Techfugees Jordan was launched at a Technology Salon organised by Souktel and UNICEF on August 15th at Orange BIG incubator in the presence of key players from the local tech and humanitarian community.

The event aimed at gathering initial ideas on what technology and local volunteers can achieve in the region.

Techfugees Amman First event Tech Salon
A failed selfie by Techfugees’ COO

The event initiated a discussion between refugees, major NGOs (UNHCR & UNICEF) and techies (Tech Salon, Reboot Kamp, MIT, Edraak, Kiron University,) on what can be done with current digital technologies and what collaboration between sectors can achieve.

The discussion was moderated by Eva Kaplan from UNICEF and revolved around 3 major key points:

  • Few projects get deployed and make an impact.How do you build tech that addresses the real needs of refugees (instead of just being “cool”) and is used by refugees (many projects find it hard to market their innovation)?
  • Often, the problem faced by refugees looks technical, but it is political. How do you go about this?
  • The humanitarian sector is often short of cash and trapped in emergency:how do you make a project sustainable?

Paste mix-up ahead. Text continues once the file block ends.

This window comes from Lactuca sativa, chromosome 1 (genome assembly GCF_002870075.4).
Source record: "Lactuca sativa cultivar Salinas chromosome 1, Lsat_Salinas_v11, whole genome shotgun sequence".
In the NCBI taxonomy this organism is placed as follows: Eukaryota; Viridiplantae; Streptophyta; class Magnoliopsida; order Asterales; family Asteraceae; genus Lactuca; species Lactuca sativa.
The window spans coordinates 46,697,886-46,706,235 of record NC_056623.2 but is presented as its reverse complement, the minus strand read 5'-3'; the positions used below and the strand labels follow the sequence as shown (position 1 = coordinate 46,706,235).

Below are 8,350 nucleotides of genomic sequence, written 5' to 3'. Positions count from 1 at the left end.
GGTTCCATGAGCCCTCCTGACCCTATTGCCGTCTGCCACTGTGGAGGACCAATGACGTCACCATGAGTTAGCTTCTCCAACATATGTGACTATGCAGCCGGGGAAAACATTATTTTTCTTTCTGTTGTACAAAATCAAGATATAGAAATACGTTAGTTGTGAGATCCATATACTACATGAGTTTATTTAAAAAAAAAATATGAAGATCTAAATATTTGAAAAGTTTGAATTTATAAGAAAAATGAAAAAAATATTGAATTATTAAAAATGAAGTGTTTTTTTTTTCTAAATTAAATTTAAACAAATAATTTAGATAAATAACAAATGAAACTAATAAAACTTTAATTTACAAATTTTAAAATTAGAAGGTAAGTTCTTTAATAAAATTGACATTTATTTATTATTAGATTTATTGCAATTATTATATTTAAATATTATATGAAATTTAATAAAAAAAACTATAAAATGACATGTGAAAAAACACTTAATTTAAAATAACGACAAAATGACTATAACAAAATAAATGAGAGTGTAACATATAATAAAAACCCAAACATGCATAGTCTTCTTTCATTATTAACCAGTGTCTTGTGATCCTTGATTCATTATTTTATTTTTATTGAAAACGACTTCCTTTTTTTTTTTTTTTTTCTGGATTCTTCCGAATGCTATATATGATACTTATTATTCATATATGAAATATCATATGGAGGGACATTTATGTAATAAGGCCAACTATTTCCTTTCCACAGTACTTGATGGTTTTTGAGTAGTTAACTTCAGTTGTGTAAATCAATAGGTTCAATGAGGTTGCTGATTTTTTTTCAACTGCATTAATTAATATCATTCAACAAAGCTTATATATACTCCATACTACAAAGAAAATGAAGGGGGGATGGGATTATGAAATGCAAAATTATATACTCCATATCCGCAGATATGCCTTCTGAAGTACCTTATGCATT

The discussion that followed highlighted the importance of a user-centred design approach to any project: if any tech project wants to solve a problem, it needs first to define the problem from the users’ perspective and develop solutions with the user – so it can testify it does make a difference.

Also, this approach enables innovators toto measure what impact they can have. At the moment, internet has been cut off in camps in Jordan. Knowing that internet access is not a technical issue but a highly sensitive and political issue encourages innovators to build tech that can be accessible or used offline.

Finally, a rather important share of tech projects and startups today rely on data to generate a business model. This business model is not one that can transfer lightly in the humanitarian sector. The collection of personal data of vulnerable people puts innovators in a position where they could involuntarily make those individuals even more vulnerable: subject to bullying, threats and sometimes organised crime.

The event created a safe space to bring the communities together (refugees, NGOs and techies) and help find some of the disconnects.

Organised with the support of TechSalon, UNICEF and Orange Business, Techfugees is planning for a hackathon by the end of 2016 in Amman. If you are interested to volunteer and help the setting up of the chapter, do contact the local Techfugees Jordan representative.